Republican Data Firms Agree to Voter-Data Swap | Campaign Trail – Advertising Age


These Republican firms look at have leap-frogged the Democratic firms, at least when it comes to integration.


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Politicians are cowards. More than that, they are cowardly followers. So are we.

I recently received this in an email from a friend.

Brilliant! Anger is the only way. You have won me over.  This is America.  American’s respond emotionally.  We have to rile them up against the right.  But if Democrats aren’t up for it, then who?

Who’s up for it? I think it’s up to us to be the ones who are up for it. It’s up to each of us to lead.

All this country needs is for rational people to stand up and take the fight to the extremist conservatives, to the tea party, and to the Republican Party. Their ideology and, hence, their politics have become morally, ethically, and economically bankrupt. Why should there be any room, willingness, or appetite for compromise from the middle or the left? That’s how we’ve gotten to where we are now.

No more talk of middle grounds for me.

No more talk of compromise.

No more pretending that “both sides” are equally at fault. That’s bullshit and, frankly, it always has been.

Conservatism in all its current flavors are the problem. If more independents, if more liberals, and if more progressives would just speak that fact out loud, with force and with passion at every occasion, then more and more silent but rational people would find the courage to do the same. I’m convinced of it.

I say it again. Politicians are cowards. More than that, they are cowardly followers.

If more liberals and progressives took the fight to conservatives then more and more of the cowards in the Democratic Party would follow us. We’d have more and more people like Bernie Sanders and Elizabeth Warren winning elections and representing us.

And, if the cowards in the Democratic Party refused to follow our lead, then we’d simply (and finally!) lead in new 3rd and 4th and 5th directions. In fact, we ought to be doing that now.

Personal side note: According to, I align the most with Green Party candidate, Jill Stein, at 66%. A close second is Rocky Anderson of the Justice Party at 64%. Barack Obama was third at 60%. As for Party affiliation, it was a tie at 94% alignment with both the Green and the Democratic Parties. Those who know me won’t be surprised to see that I am left of both of them on the party axis chart.

My party grid from

My party grid from

None of the changes we need to make to our political and governance systems are likely to ever happen as long as there are only two all-powerful parties.

They and the Big Money that controls them will, of course, oppose more choices. That’s why the grassroots “war” must be waged on the first winnable “front.” As soon as we “politically destroy” one party, the other will finally have to acknowledge OUR power as We The People. They will know they are left with only two choices: to follow our lead and take our direction, or to risk finding themselves in the political graveyard with the first casualty.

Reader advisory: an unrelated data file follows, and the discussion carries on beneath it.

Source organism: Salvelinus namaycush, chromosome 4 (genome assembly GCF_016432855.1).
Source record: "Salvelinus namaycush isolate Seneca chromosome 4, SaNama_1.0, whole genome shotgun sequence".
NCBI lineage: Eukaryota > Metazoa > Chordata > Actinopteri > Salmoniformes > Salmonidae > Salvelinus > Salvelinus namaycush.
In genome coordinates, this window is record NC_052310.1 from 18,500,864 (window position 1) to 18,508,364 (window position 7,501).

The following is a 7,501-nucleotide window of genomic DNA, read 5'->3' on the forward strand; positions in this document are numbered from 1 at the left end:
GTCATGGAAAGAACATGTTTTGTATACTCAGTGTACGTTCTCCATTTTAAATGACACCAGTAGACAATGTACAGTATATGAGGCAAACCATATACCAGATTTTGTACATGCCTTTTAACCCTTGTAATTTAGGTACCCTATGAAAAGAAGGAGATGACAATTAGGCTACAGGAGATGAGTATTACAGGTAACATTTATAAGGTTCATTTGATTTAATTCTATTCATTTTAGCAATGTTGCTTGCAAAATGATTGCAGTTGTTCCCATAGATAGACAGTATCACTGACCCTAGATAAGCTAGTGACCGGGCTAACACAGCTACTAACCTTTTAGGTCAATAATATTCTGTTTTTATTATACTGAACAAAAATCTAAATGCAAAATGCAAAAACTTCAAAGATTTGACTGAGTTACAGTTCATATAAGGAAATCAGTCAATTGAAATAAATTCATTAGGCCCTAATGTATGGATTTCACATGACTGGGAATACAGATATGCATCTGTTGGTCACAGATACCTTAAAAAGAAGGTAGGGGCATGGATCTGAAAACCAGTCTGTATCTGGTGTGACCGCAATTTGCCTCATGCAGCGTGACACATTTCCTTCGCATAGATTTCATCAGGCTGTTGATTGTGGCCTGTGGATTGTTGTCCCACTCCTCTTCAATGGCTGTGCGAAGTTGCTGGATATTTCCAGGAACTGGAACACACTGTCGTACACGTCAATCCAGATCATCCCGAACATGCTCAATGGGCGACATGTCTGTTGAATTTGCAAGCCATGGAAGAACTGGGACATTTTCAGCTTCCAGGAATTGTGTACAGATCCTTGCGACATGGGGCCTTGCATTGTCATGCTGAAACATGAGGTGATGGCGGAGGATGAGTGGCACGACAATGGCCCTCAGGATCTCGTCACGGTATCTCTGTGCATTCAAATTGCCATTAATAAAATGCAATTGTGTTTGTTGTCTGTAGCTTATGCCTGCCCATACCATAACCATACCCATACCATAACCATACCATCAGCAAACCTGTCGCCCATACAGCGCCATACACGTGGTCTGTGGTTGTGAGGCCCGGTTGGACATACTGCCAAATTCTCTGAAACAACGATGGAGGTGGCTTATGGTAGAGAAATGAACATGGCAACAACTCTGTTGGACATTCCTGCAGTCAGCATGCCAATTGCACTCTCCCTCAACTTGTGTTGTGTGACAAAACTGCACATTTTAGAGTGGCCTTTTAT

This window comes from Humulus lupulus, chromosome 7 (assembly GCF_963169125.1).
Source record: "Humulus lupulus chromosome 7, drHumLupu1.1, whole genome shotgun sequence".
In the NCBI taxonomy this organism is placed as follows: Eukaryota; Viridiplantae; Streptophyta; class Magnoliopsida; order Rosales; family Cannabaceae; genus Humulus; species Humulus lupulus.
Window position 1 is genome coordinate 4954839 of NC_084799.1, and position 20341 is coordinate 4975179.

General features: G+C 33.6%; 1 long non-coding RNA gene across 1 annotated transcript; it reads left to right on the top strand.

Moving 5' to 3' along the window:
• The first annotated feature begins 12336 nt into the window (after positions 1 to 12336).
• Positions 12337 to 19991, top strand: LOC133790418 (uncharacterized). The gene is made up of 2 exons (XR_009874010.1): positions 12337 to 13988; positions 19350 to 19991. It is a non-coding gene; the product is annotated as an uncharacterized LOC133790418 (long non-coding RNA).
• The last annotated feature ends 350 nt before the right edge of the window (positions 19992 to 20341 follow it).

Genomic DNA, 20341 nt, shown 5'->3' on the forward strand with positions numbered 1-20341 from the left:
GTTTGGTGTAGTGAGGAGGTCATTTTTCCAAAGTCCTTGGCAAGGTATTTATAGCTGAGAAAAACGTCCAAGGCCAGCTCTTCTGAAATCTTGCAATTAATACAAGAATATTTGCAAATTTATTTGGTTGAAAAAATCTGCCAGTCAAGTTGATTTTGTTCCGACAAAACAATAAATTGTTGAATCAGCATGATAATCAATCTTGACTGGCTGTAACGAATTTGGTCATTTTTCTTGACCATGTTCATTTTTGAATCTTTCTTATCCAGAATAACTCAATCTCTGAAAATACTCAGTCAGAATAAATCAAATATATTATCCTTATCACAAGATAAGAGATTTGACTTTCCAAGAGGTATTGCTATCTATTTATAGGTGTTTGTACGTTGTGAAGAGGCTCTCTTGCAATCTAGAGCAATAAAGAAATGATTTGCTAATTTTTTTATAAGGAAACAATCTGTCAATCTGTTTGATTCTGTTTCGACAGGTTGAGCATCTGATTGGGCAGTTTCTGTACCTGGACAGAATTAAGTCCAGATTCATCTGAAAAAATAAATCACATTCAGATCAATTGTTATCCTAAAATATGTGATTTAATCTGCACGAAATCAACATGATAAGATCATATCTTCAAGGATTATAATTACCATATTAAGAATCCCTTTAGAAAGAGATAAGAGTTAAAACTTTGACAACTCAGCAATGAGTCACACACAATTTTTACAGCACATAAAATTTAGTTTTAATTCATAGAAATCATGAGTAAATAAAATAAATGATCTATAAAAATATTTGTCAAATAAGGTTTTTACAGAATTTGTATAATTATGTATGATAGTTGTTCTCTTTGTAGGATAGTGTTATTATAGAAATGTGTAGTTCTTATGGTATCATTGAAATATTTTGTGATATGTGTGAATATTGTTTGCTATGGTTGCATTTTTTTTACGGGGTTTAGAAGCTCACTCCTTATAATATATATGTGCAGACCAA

I am committed to a strategy of “politically destroying” today’s version of conservatism and the Republican Party. The central tactic in that strategy is to continue to reveal them for what they are; the traceable and factual source of most of our problems, from economic to social to geo-political.

No, of course they are not solely to blame, but they are MORE to blame for our troubles than the Democrats. As such, they must be the first to go.

It’s time we liberals and progressives (and even you centrists) stopped being cowards. It’s time we took the fight directly and forcefully to the extremist conservatives controlling today’s GOP.

Spend the next eight minutes watching HBO’s Newsroom opening clip. It’s fiction. I know that. That’s the shame of it.

It should be the speech every rational American launches into when someone asks who’s up for leading the change we need. It’s us.

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Celebrate Labor on Labor Day – YouTube

Published on Aug 29, 2013

Robert Reich, the Secretary of Labor in the Clinton administration and the subject of the upcoming documentary “Inequality for All,” shares a Labor Day message about how we can do better by workers. In the video, he announces a petition campaign to pressure McDonald’s’ and Walmart’s CEOs to pay their workers a fair wage of $15/hour.


Celebrate labor on Labor Day and everyday. It’s time more of us stood up for labor and stopped allowing the lie of trickle down economics to go unchallenged.


It was labor and the middle class who made this country great. It was not capital, it was not Wall Street and it was not and never will be the wealthy. They are nothing without the rest of us.

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10 States With Lowest Uninsured Rates Post-ACA

While the uninsured rate has dropped to a record low of 13.4% nationwide, according to Gallup figures, rates differ dramatically across states. Here are the top 10 states with the best uninsured rates in the aftermath of health care reform implementation, according to Wallethub.


What’s one of the things all 10 states have in common?